Kimberly Colbert, racial equity organizer
“I am a strong believer in organized labor as a vehicle through which workers (and yes, educators are workers) are humanized and able to obtain the respect they deserve. As a person of color, I view the union structure, if implemented using an anti-racist lens, to be an essential way we can create a workplace that attends to intersectional issues of labor practices and racial and gender equity to the benefit of all students. This work, of holding table together, of co-creating a campaign that can change the face of public education for the students of Minnesota, is the most important work of this time and place. As an educator who committed many years of my life to union leadership, I could not imagine not being part of it. I am grateful to be here.”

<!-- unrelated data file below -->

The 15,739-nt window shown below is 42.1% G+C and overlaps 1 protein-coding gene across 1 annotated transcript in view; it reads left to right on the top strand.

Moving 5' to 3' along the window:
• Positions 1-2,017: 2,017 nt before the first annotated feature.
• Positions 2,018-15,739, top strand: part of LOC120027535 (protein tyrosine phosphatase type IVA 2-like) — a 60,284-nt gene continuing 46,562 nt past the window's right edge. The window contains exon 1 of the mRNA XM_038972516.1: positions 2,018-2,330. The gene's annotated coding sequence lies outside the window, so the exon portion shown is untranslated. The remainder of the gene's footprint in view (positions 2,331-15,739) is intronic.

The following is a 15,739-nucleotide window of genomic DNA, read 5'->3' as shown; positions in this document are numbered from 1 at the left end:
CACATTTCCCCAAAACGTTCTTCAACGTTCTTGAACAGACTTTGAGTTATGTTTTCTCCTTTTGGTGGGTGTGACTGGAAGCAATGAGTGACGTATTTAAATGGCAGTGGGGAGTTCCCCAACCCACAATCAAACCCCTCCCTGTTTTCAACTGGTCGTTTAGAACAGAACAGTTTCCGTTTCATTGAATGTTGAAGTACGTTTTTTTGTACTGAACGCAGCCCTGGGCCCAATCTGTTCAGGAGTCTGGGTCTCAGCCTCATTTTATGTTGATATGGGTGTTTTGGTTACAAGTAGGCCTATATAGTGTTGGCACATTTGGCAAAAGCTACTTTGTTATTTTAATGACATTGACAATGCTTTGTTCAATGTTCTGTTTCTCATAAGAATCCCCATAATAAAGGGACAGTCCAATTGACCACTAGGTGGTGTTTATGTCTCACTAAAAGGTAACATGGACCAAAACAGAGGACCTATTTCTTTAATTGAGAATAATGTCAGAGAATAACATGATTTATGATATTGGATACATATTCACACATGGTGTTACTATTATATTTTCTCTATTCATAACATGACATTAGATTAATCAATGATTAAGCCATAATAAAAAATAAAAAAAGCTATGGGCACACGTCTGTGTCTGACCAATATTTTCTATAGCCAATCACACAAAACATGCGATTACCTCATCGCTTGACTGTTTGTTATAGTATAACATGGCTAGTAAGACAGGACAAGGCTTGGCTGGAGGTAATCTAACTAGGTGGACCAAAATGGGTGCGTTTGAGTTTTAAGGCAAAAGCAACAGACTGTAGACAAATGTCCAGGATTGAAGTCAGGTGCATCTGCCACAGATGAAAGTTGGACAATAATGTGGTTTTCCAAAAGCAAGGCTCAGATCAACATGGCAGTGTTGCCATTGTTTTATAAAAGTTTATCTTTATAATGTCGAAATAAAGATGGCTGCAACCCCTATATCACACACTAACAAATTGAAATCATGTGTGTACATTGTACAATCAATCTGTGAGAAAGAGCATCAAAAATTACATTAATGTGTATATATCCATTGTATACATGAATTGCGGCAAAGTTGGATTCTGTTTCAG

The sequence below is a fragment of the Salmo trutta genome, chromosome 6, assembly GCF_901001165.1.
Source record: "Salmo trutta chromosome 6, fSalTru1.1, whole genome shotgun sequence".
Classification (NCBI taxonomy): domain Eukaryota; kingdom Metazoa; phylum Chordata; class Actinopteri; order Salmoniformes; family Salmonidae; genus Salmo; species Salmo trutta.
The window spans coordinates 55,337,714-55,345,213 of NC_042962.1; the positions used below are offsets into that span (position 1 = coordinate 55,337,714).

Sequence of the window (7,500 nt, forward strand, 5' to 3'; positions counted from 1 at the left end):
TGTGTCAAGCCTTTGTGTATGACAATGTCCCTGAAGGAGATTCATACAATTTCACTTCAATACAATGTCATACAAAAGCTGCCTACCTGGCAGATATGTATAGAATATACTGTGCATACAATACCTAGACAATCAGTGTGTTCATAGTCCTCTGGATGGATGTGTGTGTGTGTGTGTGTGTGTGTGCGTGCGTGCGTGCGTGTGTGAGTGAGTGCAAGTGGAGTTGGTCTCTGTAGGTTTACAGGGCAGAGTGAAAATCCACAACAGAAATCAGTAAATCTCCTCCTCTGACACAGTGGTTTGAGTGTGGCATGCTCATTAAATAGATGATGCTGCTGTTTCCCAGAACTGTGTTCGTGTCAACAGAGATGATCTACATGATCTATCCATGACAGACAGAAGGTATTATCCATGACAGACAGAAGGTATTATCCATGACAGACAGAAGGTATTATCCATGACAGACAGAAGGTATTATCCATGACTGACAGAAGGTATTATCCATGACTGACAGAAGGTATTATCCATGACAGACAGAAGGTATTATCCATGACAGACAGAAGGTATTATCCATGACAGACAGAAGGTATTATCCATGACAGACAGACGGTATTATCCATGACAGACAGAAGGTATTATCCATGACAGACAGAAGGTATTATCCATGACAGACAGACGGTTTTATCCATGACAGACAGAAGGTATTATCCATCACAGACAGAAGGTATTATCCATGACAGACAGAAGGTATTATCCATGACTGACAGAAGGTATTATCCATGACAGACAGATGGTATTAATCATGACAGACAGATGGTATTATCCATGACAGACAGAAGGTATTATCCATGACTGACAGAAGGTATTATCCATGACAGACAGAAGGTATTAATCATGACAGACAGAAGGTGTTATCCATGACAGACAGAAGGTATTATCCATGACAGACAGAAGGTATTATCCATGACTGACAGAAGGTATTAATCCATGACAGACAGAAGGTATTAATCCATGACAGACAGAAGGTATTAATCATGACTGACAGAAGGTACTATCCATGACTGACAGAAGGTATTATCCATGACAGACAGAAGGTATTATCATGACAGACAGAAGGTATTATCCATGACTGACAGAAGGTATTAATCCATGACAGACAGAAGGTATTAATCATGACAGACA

Aaron VanMoorlehem, Apple Valley office field staff
“I believe schools have been underfunded for years. I believe public schools are the foundation of a democracy. I cannot pass up an opportunity to help every student receive the education they deserves.”
Ilissa Morrow, field services executive assistant
“The Unity Table will provide an opportunity to learn and understand what full funding of schools means to every educator around the state, taking that understanding and moving forward with empathy and unity toward a goal that education is a necessity for purposeful and prosperous students. I’m excited for the chance to hear and learn from educators who face difficult challenges with basic rights like equity, mental health and safety in the classroom. As a parent of young children, I know advocating for the basic needs of educators is a necessity. I’m excited to start this work and make full funding of schools in Minnesota a reality.”
Education Minnesota leadership
Denise Specht, president, Education Minnesota